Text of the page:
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3 Go to the grave, for there thy Saviour lay

In death's embraces, ere he rose on high;
And all the ransomed, by that narrow way,

Pass to eternal life beyond the sky.
4 Go to the grave:- no, take thy seat above;

Be thy pure spirit present with the Lord,
Where thou for faith and hope hast perfect love,
And
open

vision for the written word.

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1 VITAL spark of heavenly flame,

Quit, О quit this mortal frame!
Trembling, hoping, lingering, flying,
O the pain, the bliss of dying!
Cease, fond nature, cease thy strife,

And let me languish into life.
2 Hark! they whisper! angels say,
“Sister spirit, come away."
What is this absorbs me quite,
Steals my senses, shuts my sight,
Drowns my spirit, draws my breath ?

Tell me, my soul, can this be death?
3 The world recedes; it disappears :

Heaven opens on my eyes; my ears
With sounds seraphic ring.
Lend, lend your wings; I mount, I fly!
O grave, where is thy victory?
O death, where is thy sting?

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i Brother, thou art gone before us,

And thy saintly soul is flown, Where tears are wiped from every eye,

And sorrow is unknown, From the burden of the flesh,

And from care and fear released, Where the wicked cease from troubling

And the weary are at rest.

2 Brother, yes, thy course is finished;

Thou hast borne earth's heavy load, But Christ has taught thy languid feet

To reach his blest abode : Sweetly art thou sleeping now,

On thy Father's faithful breast, Where the wicked cease from troubling

And the weary are at rest.

3 Sin no more can taint thy spirit,

Nor can doubt thy faith assail; Thy soul its welcome has received,

Thy strength shall never fail : And thou ’rt sure to meet the good,

Whom on earth thou lovedst best, Where the wicked cease from troubling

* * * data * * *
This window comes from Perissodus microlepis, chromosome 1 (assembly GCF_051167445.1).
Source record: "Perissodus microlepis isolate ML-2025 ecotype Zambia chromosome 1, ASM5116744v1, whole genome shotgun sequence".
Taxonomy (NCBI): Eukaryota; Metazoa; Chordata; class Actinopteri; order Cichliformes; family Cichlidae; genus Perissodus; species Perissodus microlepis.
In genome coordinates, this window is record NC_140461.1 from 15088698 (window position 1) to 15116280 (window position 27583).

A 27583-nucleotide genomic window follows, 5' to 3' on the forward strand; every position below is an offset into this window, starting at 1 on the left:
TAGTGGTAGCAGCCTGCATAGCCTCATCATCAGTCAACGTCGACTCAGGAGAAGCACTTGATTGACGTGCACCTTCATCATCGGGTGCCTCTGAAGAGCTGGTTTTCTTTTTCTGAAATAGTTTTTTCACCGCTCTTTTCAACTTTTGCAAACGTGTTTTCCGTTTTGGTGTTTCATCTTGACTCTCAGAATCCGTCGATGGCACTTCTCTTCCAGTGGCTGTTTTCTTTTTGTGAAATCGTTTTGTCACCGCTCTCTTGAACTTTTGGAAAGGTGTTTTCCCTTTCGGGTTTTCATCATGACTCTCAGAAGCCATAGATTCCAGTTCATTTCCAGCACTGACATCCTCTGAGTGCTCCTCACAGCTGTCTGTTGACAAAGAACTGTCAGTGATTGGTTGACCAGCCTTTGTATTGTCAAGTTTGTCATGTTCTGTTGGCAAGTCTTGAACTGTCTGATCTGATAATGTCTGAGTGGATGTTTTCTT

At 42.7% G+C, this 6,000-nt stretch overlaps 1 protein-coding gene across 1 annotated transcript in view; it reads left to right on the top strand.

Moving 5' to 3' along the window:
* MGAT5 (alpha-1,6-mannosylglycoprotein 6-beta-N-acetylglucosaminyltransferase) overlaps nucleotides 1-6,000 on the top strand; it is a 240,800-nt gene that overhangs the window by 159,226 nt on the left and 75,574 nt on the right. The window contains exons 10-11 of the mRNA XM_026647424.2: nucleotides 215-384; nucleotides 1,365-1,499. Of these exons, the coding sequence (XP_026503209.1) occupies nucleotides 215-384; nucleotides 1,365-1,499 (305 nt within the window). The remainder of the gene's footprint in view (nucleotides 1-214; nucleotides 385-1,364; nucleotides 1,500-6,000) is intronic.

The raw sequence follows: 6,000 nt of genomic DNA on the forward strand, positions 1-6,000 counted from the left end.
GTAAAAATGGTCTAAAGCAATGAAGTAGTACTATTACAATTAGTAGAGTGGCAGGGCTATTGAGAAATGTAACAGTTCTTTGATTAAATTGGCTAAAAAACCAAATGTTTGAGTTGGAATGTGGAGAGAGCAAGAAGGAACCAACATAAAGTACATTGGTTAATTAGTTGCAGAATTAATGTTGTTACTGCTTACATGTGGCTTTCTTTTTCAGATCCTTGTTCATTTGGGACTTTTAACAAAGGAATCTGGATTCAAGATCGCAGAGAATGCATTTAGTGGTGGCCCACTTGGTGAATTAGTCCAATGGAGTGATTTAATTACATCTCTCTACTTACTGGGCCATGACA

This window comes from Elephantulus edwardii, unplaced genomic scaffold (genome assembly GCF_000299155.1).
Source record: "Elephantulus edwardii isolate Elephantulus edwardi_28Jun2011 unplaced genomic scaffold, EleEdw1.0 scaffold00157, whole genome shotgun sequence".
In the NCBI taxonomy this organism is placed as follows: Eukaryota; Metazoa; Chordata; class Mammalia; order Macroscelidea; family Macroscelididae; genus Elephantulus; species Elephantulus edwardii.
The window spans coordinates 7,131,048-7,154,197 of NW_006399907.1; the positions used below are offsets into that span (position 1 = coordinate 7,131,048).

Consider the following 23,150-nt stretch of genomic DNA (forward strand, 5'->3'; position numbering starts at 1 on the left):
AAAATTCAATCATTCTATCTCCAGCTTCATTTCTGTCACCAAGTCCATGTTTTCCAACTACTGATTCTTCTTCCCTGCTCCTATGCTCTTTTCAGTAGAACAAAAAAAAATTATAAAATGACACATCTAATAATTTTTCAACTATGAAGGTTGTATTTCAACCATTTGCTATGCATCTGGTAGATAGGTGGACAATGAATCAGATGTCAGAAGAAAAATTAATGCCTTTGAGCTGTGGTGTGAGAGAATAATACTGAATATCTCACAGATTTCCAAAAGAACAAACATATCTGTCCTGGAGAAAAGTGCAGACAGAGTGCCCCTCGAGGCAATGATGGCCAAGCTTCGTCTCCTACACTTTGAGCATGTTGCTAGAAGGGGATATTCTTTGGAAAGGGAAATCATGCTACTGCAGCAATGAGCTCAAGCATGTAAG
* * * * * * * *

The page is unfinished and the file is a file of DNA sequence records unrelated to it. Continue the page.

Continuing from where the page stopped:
And the weary are at rest.

4 To thy grave we sadly bear thee,

There in dust we place thy head, We lay the turf above thee now,

And seal thy narrow bed ;

But thy spirit soars away,

Free, among the faithful blest, Where the wicked cease from troubling

And the weary are at rest.

S. M.

660.

MONTGOMERY.

On the Death of an Aged Minister.

1

SERVANT of God, well done!

Rest from thy loved employ; The battle fought, the victory won,

Enter thy Master's joy.

2

The voice at midnight came,

He started up to hear;
A mortal arrow pierced his frame, –

He fell, but felt no fear.

3

Tranquil amidst alarms,

It found him on the field,
A veteran slumbering on his arms,

Beneath his red-cross shield.

4

The pains of death are past;

Labor and sorrow cease;
And, life's long warfare closed at last,

His soul is found in peace.
Soldier of Christ, well done!

Praise be thy new employ;
And while eternal ages run,

Rest in thy Saviour's joy.

5

THE FUTURE LIFE.

C. M.

661.

WATTS.

A Prospect of Ileaven.

By glimmering hopes and gloomy fears

We trace the sacred road; Through dismal deeps and dangerous snares

We make our way to God.

2 Long nights and darkness dwell below,

With scarce a twinkling ray;
But the bright world to which we go

Is everlasting day.

3 See the kind angels at the gates,

Inviting us to come;
There Jesus, the Forerunner, waits,

To welcome travellers home.

4 There, on a green and flowery mount,

Our weary souls shall sit,
And with transporting joys recount

The labors of our feet.

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1 LET faith arise, and climb the hills,

And from afar descry
How distant are his chariot-wheels,

And tell how fast they fly.
2 Lo, I behold the scattering shades;

The dawn of heaven appears ; The sweet, immortal morning spreads

Its blushes round the spheres. 3 I see the Lord of glory come,

And Aaming guards around; The skies divide to make him room,

The trumpet shakes the ground.

4 I hear the voice, “ Ye dead, arise!”

And lo! the graves obey, And waking saints, with joyful eyes,

Salute the expected day.

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1 THERE is a land of pure delight,

Where saints immortal reign; Infinite day excludes the night,

And pleasures banish pain.

2 There, everlasting spring abides,

And never-withering flowers ; Death, like a narrow sea, divides

This heavenly land from ours.

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